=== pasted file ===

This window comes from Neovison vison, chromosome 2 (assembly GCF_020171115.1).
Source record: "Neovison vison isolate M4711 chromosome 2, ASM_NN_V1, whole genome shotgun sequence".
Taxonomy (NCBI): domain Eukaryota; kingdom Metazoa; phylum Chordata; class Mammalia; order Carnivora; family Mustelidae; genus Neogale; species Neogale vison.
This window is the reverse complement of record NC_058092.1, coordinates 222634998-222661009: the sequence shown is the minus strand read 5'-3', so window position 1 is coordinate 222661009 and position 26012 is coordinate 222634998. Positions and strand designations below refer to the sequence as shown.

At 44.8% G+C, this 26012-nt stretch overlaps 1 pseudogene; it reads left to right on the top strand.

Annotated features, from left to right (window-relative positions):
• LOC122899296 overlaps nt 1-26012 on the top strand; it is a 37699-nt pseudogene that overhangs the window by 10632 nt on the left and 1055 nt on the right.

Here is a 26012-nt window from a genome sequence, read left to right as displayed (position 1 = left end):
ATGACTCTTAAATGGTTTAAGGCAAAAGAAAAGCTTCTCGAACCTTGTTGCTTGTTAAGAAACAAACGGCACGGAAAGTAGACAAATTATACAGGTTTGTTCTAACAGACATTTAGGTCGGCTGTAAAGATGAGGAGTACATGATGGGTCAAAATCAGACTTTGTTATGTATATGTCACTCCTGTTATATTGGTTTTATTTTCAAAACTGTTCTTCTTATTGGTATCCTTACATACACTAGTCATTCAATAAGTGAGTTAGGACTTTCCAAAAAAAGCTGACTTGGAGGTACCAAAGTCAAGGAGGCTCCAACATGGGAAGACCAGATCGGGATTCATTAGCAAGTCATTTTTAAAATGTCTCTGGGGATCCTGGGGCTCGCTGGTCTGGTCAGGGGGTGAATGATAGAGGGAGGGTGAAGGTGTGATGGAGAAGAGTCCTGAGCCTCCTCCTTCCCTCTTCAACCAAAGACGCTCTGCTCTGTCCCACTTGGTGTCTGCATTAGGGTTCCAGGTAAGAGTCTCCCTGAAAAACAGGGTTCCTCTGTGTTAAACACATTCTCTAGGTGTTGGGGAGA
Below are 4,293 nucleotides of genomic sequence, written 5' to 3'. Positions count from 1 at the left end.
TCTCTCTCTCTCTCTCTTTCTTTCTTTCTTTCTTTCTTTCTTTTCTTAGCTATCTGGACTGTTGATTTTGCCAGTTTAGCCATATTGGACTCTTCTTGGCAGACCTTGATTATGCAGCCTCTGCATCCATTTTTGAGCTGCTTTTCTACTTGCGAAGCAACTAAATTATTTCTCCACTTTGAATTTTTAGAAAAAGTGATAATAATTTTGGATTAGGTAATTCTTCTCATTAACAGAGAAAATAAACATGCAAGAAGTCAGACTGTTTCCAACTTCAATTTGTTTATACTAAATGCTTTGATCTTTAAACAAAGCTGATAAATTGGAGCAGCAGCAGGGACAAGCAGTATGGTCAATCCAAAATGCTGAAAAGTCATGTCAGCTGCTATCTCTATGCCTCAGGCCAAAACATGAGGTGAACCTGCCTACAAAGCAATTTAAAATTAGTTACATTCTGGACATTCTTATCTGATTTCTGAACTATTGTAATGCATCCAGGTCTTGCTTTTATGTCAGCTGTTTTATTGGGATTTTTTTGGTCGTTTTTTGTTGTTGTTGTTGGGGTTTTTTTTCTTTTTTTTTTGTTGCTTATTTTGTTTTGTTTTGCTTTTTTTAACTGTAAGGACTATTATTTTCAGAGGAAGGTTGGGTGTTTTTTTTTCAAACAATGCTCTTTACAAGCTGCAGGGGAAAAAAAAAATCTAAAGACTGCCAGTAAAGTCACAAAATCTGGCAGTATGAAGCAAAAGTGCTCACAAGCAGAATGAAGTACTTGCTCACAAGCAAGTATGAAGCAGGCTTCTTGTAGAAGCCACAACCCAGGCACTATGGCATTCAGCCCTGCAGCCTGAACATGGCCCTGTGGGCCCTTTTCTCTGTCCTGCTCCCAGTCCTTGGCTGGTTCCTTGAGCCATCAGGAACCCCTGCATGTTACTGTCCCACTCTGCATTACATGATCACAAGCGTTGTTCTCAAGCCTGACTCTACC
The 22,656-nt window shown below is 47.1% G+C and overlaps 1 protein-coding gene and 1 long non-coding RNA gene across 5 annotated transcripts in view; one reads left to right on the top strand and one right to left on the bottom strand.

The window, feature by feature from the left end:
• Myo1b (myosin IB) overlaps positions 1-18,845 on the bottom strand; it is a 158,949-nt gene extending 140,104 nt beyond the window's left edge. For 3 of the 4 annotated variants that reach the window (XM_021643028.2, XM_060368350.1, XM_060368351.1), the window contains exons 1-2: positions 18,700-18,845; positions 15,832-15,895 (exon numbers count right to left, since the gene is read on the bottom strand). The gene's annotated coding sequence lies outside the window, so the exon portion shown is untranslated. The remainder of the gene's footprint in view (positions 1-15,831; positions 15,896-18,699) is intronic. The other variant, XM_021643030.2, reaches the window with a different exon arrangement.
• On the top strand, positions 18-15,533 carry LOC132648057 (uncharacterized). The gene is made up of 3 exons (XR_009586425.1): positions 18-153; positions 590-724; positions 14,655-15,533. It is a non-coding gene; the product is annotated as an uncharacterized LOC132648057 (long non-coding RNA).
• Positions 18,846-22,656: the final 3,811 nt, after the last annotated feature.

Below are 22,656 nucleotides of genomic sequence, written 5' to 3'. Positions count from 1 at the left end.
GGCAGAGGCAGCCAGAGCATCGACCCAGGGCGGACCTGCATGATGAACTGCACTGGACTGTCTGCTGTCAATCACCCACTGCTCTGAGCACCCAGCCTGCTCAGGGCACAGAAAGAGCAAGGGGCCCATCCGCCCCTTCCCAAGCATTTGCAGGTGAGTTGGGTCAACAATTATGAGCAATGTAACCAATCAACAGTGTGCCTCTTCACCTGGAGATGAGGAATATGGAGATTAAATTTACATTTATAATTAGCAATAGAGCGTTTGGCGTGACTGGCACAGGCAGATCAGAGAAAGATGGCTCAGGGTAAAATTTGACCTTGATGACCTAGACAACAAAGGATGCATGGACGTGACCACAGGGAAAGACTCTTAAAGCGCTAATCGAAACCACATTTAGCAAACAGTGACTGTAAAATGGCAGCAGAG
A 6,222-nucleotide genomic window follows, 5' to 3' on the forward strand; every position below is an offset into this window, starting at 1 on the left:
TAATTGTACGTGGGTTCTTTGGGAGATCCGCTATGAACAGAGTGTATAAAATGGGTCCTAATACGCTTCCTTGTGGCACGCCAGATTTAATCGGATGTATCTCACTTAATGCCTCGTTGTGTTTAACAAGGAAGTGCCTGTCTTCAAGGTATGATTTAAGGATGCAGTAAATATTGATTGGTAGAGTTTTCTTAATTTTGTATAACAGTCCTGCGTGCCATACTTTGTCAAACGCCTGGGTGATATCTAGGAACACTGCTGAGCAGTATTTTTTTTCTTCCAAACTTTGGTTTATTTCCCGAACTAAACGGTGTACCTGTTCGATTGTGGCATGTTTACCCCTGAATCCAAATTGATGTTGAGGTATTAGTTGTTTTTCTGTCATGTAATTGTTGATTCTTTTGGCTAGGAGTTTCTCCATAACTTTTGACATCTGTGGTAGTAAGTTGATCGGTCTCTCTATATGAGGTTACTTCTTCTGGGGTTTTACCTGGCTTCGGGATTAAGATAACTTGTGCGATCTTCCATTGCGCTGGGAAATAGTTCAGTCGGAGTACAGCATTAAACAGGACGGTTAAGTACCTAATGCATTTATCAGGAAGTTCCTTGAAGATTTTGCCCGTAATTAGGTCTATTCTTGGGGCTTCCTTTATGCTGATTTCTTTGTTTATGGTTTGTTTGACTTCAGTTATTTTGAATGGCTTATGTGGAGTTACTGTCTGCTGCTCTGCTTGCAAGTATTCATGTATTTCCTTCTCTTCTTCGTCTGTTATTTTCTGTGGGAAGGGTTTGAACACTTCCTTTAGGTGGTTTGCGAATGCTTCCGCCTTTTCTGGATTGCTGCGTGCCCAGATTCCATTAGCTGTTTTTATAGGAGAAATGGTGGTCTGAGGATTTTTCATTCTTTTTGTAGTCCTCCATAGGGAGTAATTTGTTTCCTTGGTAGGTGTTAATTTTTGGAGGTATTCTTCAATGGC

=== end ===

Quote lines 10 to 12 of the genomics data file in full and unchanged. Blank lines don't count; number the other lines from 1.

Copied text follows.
Below are 4,293 nucleotides of genomic sequence, written 5' to 3'. Positions count from 1 at the left end.
TCTCTCTCTCTCTCTCTTTCTTTCTTTCTTTCTTTCTTTCTTTTCTTAGCTATCTGGACTGTTGATTTTGCCAGTTTAGCCATATTGGACTCTTCTTGGCAGACCTTGATTATGCAGCCTCTGCATCCATTTTTGAGCTGCTTTTCTACTTGCGAAGCAACTAAATTATTTCTCCACTTTGAATTTTTAGAAAAAGTGATAATAATTTTGGATTAGGTAATTCTTCTCATTAACAGAGAAAATAAACATGCAAGAAGTCAGACTGTTTCCAACTTCAATTTGTTTATACTAAATGCTTTGATCTTTAAACAAAGCTGATAAATTGGAGCAGCAGCAGGGACAAGCAGTATGGTCAATCCAAAATGCTGAAAAGTCATGTCAGCTGCTATCTCTATGCCTCAGGCCAAAACATGAGGTGAACCTGCCTACAAAGCAATTTAAAATTAGTTACATTCTGGACATTCTTATCTGATTTCTGAACTATTGTAATGCATCCAGGTCTTGCTTTTATGTCAGCTGTTTTATTGGGATTTTTTTGGTCGTTTTTTGTTGTTGTTGTTGGGGTTTTTTTTCTTTTTTTTTTGTTGCTTATTTTGTTTTGTTTTGCTTTTTTTAACTGTAAGGACTATTATTTTCAGAGGAAGGTTGGGTGTTTTTTTTTCAAACAATGCTCTTTACAAGCTGCAGGGGAAAAAAAAAATCTAAAGACTGCCAGTAAAGTCACAAAATCTGGCAGTATGAAGCAAAAGTGCTCACAAGCAGAATGAAGTACTTGCTCACAAGCAAGTATGAAGCAGGCTTCTTGTAGAAGCCACAACCCAGGCACTATGGCATTCAGCCCTGCAGCCTGAACATGGCCCTGTGGGCCCTTTTCTCTGTCCTGCTCCCAGTCCTTGGCTGGTTCCTTGAGCCATCAGGAACCCCTGCATGTTACTGTCCCACTCTGCATTACATGATCACAAGCGTTGTTCTCAAGCCTGACTCTACC
The 22,656-nt window shown below is 47.1% G+C and overlaps 1 protein-coding gene and 1 long non-coding RNA gene across 5 annotated transcripts in view; one reads left to right on the top strand and one right to left on the bottom strand.